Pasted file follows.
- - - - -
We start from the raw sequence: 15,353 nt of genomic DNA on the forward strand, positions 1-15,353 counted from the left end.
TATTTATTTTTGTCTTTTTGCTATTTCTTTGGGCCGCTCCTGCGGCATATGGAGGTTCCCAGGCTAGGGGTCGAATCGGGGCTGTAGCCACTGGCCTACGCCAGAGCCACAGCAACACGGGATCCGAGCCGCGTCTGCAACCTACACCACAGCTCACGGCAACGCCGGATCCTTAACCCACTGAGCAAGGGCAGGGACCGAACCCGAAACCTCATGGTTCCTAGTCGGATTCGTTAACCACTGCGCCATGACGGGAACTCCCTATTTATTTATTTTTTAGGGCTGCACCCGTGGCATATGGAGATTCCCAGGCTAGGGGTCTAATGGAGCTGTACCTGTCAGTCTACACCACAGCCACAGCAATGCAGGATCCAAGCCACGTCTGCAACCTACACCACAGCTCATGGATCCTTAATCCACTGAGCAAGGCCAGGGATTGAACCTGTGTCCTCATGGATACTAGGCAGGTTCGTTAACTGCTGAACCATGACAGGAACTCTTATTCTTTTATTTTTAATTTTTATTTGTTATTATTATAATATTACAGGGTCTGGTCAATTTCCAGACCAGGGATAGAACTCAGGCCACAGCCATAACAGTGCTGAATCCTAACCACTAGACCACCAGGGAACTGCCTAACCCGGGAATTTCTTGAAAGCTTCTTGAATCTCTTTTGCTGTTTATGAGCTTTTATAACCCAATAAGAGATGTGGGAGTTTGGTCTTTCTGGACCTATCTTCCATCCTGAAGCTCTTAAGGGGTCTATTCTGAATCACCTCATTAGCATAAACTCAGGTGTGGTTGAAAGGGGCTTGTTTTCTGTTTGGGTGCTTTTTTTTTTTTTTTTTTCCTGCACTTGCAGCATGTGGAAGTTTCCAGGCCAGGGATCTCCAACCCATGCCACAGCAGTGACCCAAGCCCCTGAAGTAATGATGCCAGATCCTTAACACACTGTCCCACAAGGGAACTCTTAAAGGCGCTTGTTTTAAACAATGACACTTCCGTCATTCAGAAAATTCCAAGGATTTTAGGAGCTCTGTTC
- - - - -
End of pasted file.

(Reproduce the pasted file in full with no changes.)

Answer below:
We start from the raw sequence: 15,353 nt of genomic DNA on the forward strand, positions 1-15,353 counted from the left end.
TATTTATTTTTGTCTTTTTGCTATTTCTTTGGGCCGCTCCTGCGGCATATGGAGGTTCCCAGGCTAGGGGTCGAATCGGGGCTGTAGCCACTGGCCTACGCCAGAGCCACAGCAACACGGGATCCGAGCCGCGTCTGCAACCTACACCACAGCTCACGGCAACGCCGGATCCTTAACCCACTGAGCAAGGGCAGGGACCGAACCCGAAACCTCATGGTTCCTAGTCGGATTCGTTAACCACTGCGCCATGACGGGAACTCCCTATTTATTTATTTTTTAGGGCTGCACCCGTGGCATATGGAGATTCCCAGGCTAGGGGTCTAATGGAGCTGTACCTGTCAGTCTACACCACAGCCACAGCAATGCAGGATCCAAGCCACGTCTGCAACCTACACCACAGCTCATGGATCCTTAATCCACTGAGCAAGGCCAGGGATTGAACCTGTGTCCTCATGGATACTAGGCAGGTTCGTTAACTGCTGAACCATGACAGGAACTCTTATTCTTTTATTTTTAATTTTTATTTGTTATTATTATAATATTACAGGGTCTGGTCAATTTCCAGACCAGGGATAGAACTCAGGCCACAGCCATAACAGTGCTGAATCCTAACCACTAGACCACCAGGGAACTGCCTAACCCGGGAATTTCTTGAAAGCTTCTTGAATCTCTTTTGCTGTTTATGAGCTTTTATAACCCAATAAGAGATGTGGGAGTTTGGTCTTTCTGGACCTATCTTCCATCCTGAAGCTCTTAAGGGGTCTATTCTGAATCACCTCATTAGCATAAACTCAGGTGTGGTTGAAAGGGGCTTGTTTTCTGTTTGGGTGCTTTTTTTTTTTTTTTTTTCCTGCACTTGCAGCATGTGGAAGTTTCCAGGCCAGGGATCTCCAACCCATGCCACAGCAGTGACCCAAGCCCCTGAAGTAATGATGCCAGATCCTTAACACACTGTCCCACAAGGGAACTCTTAAAGGCGCTTGTTTTAAACAATGACACTTCCGTCATTCAGAAAATTCCAAGGATTTTAGGAGCTCTGTTC